ADVERTISEMENT
ADVERTISEMENT
A replica of Chattanooga Police Department Sgt. Tim Chapin's badge is seen on his grave marker at Hamilton Memorial Gardens. Sgt. Chapin was killed in a shootout while responding to a call at the U. S. Money Shops store in Brainerd on April 2, 2011.

At the end of a daylong golf tournament, Chattanooga police Sgts. Tim Chapin and Gregg Bowman were packing up to go home when Bowman noticed his friend seemed a little off.

He asked Chapin if something was wrong, and the 26-year veteran of the force answered honestly.

"I just really don't want to go to work tomorrow," Chapin said. I know what you mean, Bowman commiserated, as co-workers do. In a hurry to get home, Bowman didn't press Chapin for details, even though it seemed like he wanted to talk.

The next day, on April 2, 2011, Chapin was shot and killed while responding to a pawnshop robbery on Brainerd Road.

Five years later, Bowman still wishes he'd stayed and talked to Chapin at the golf course that night.

"It kind of haunts me," he said.

The armed robbery call went out at 10:24 a.m. on April 2 at the U.S. Money Shops on Brainerd Road.

Officers Lorin Johnston and David Ashley were the first two on scene. As they arrived, 25-year-old escaped felon Jesse Mathews opened fire from inside the pawnshop.

Johnston pulled his car between Mathews and the man's getaway vehicle — where investigators would later find a stowed AR-15 rifle — and returned fire.

But Mathews, who was wearing a bulletproof vest, didn't go down. He just kept firing.

As the gun battle raged, Johnston moved to retrieve his assault rifle from the trunk of his patrol car and was shot in the back. His bulletproof vest stopped the round and he wouldn't realize he'd been hit until minutes later, when it was all over and he felt pain in his back.

Mathews fled out one of the pawnshop's side doors toward Old Birds Mill Road, and that's where Chapin found him and ran his patrol car into Mathews.

The man rolled up the hood and tumbled off. Mathews dropped a gun and a magazine.

Chapin got out and fired his Taser, but Mathews didn't stop. The robber unzipped his jacket and pulled out a second gun. Chapin pulled his own weapon and they both fired. Chapin emptied his gun and was reaching to reload when he was hit.

The bullet struck Chapin in the head, entering through the bridge of his nose, and he died almost instantly.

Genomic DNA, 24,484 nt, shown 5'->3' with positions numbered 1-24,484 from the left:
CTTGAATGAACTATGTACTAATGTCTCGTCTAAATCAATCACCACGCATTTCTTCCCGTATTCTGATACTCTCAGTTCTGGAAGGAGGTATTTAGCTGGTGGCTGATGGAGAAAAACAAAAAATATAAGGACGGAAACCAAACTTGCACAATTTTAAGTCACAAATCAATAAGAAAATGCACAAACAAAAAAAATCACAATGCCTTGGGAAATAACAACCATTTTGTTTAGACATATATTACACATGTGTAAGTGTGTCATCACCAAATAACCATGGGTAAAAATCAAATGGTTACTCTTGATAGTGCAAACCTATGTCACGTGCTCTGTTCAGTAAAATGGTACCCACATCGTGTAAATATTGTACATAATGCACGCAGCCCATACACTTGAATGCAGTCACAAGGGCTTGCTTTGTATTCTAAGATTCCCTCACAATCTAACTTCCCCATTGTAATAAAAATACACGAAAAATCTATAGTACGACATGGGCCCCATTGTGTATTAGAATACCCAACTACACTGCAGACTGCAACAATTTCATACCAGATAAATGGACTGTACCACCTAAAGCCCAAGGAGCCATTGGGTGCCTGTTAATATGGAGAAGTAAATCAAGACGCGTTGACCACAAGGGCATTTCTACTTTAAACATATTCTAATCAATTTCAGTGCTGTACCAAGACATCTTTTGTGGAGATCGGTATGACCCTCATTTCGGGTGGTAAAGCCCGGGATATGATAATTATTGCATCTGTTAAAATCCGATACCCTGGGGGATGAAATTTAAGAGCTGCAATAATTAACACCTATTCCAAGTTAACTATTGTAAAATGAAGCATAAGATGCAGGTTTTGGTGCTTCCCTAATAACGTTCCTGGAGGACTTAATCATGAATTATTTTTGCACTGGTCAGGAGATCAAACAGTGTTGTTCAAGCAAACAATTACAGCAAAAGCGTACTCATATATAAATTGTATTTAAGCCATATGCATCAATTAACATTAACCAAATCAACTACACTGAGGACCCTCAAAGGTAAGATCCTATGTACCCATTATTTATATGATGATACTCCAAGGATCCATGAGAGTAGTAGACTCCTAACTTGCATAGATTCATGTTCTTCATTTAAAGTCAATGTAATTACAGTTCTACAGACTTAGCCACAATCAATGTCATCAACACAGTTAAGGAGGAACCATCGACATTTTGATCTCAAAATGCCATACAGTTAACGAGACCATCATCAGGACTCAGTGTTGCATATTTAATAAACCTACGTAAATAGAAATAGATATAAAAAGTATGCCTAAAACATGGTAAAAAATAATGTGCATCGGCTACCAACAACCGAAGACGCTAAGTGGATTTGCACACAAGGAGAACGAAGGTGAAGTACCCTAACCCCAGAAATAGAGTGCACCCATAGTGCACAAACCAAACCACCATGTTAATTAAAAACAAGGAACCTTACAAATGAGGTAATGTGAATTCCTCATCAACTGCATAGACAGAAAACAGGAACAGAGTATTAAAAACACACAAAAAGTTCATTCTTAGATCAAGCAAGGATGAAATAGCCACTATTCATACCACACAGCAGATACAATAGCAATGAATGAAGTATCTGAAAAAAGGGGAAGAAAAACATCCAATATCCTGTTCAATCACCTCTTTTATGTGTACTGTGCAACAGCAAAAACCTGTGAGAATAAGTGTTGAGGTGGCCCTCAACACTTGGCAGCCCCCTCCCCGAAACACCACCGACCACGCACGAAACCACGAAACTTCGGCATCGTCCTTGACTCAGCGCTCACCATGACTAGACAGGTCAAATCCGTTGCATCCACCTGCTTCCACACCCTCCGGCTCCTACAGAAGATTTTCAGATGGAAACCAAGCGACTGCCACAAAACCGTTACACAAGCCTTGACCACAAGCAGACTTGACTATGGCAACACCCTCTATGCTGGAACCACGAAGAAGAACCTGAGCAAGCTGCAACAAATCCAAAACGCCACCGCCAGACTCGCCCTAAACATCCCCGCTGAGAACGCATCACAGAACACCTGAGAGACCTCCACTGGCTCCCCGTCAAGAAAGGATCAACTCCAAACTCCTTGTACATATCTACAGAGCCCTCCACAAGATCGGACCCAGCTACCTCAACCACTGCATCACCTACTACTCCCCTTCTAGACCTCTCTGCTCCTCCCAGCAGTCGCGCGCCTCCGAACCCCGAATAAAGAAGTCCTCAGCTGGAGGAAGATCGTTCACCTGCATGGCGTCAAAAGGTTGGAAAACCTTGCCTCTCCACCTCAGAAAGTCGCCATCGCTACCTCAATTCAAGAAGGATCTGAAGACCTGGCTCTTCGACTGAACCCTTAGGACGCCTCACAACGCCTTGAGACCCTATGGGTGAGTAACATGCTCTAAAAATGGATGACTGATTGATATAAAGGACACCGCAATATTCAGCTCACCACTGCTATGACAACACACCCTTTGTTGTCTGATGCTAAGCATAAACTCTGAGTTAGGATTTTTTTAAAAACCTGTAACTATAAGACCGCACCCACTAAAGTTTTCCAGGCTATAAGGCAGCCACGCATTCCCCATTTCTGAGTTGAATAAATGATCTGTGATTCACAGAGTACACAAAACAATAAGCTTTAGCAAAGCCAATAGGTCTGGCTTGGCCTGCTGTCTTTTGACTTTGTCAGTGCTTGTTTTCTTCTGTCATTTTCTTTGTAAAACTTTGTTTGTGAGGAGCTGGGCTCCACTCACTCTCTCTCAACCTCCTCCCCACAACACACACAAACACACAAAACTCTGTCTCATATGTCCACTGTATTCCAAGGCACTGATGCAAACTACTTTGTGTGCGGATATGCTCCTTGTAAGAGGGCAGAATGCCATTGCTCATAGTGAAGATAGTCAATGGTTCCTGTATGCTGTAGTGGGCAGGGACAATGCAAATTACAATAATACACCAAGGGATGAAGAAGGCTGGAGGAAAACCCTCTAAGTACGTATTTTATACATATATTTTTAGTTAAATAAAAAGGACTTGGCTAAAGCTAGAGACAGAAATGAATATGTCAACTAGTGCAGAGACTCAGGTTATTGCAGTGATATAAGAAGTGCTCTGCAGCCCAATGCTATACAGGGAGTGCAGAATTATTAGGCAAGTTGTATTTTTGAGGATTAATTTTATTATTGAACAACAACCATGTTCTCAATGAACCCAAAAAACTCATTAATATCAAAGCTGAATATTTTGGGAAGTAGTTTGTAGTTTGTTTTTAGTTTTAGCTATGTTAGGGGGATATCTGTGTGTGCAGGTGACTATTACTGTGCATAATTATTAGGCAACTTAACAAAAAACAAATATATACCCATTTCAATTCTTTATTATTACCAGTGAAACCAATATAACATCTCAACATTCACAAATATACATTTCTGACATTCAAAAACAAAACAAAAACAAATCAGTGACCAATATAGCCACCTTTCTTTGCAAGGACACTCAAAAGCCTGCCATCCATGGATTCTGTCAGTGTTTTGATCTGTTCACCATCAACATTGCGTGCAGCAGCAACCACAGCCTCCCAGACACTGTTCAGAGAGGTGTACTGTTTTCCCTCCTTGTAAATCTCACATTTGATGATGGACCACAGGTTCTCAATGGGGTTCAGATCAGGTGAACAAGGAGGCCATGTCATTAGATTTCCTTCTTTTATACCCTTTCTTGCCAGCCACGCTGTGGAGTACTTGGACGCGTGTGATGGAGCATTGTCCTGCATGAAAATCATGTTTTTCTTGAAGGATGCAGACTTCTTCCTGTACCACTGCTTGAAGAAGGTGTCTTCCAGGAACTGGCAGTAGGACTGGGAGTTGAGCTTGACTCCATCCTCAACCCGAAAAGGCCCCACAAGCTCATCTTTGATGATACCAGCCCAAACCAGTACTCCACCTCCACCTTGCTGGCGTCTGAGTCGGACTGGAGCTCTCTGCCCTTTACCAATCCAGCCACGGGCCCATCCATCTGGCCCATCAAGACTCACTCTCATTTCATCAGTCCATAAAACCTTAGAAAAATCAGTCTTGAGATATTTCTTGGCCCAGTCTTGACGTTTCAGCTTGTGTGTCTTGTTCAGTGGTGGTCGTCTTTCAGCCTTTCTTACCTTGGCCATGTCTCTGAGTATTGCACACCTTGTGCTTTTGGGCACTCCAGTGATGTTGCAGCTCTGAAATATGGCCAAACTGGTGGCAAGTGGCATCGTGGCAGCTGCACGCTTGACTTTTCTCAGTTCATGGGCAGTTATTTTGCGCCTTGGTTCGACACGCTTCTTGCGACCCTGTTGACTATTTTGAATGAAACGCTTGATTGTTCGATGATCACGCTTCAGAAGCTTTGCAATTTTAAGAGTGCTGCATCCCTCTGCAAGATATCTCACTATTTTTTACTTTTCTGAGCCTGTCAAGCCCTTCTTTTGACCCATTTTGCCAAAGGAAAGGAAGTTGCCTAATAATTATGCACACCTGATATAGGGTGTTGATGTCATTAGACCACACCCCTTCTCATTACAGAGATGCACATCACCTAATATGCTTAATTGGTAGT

That day was just windy and cool enough that you needed to put on a coat.

By the time now-retired Assistant Chief Tim Carroll reached the robbery site, Mathews was already in an ambulance. Beyond that, past a patrol car, a small group of officers stood around a man in uniform on the ground.

Carroll couldn't tell who it was at first. He'd heard Tim, his former brother-in-law, was down, but he didn't — couldn't — believe it.

An officer leaned over the man on the ground, talking to the man and rubbing his back.

He's alive, Carroll thought. We're just waiting for a second ambulance.

Then he got closer, and he saw the blood, and he knew.

Tim was gone.

They were all reeling.

But slowly, Carroll remembered they were at a crime scene. He pushed the officers back, stopped them from walking through the shell casings. They strung up crime scene tape and started the long, slow investigation into the sprawling scene, an investigation that eventually delivered a conviction.

The plastic evidence markers kept blowing away in the wind.

On road trips to golf tournaments, Chapin would sometimes crank up country music just to annoy Bowman, who hated the genre.

Golf kept Bowman, Chapin and Capt. Brian Cotter together for years. The friends would try to outdress each other on the golf course, seeing who could wear the most outlandish outfit.

In one old photo, Chapin stands on the course in bright yellow trousers peppered with colorful polka dots. Cotter drapes one arm around Chapin's shoulder and holds a golf club in the other, wearing big, baggy red knickers.

Bowman eventually outdid them all when he started wearing a thick, pleated kilt.

The last time Cotter spoke to Chapin was on the golf course.

Chapin was walking away from the 14th green after a rough hole. Cotter yelled after him.

"Don't you give up on me, Chapin!"

His friend looked up, and smiled.

Chapin was fun, competitive and quiet, but not shy. He'd talk to anyone, and he rarely lost his temper, Cotter said. He was a man of faith and family. He held strong opinions on politics and was a calm, respectful, friendly police officer.

"But like anybody who is good at the job — and he was good at the job — he could be tough when he needed to be," Cotter said. "He wouldn't take any crap."

Work paled for Cotter after Chapin was gone. His days felt less interesting, less fun. There was less intensity.

Some things changed at the department, too.

Officers moved their rifles from the trunks of their patrol cars to secure racks mounted inside the vehicles, so the weapons were more readily accessible in a moment of crisis. And officers in training were encouraged to consciously think about whether a suspect was wearing body armor, and to aim for the head if their shots to the chest were ineffective.

For a long while after Chapin died, Cotter's first thought when he woke up each morning was his friend. He used to look for Chapin every time he went to the golf course, but that instinct has faded with time, some.

"It seems like a year ago," Cotter said. "It doesn't feel like it's been five years at all."

Contact staff writer Shelly Bradbury at 423-757-6525 or sbradbury@timesfreepress.com with tips or story ideas. Follow @ShellyBradbury.

ADVERTISEMENT
ADVERTISEMENT
ADVERTISEMENT
ADVERTISEMENT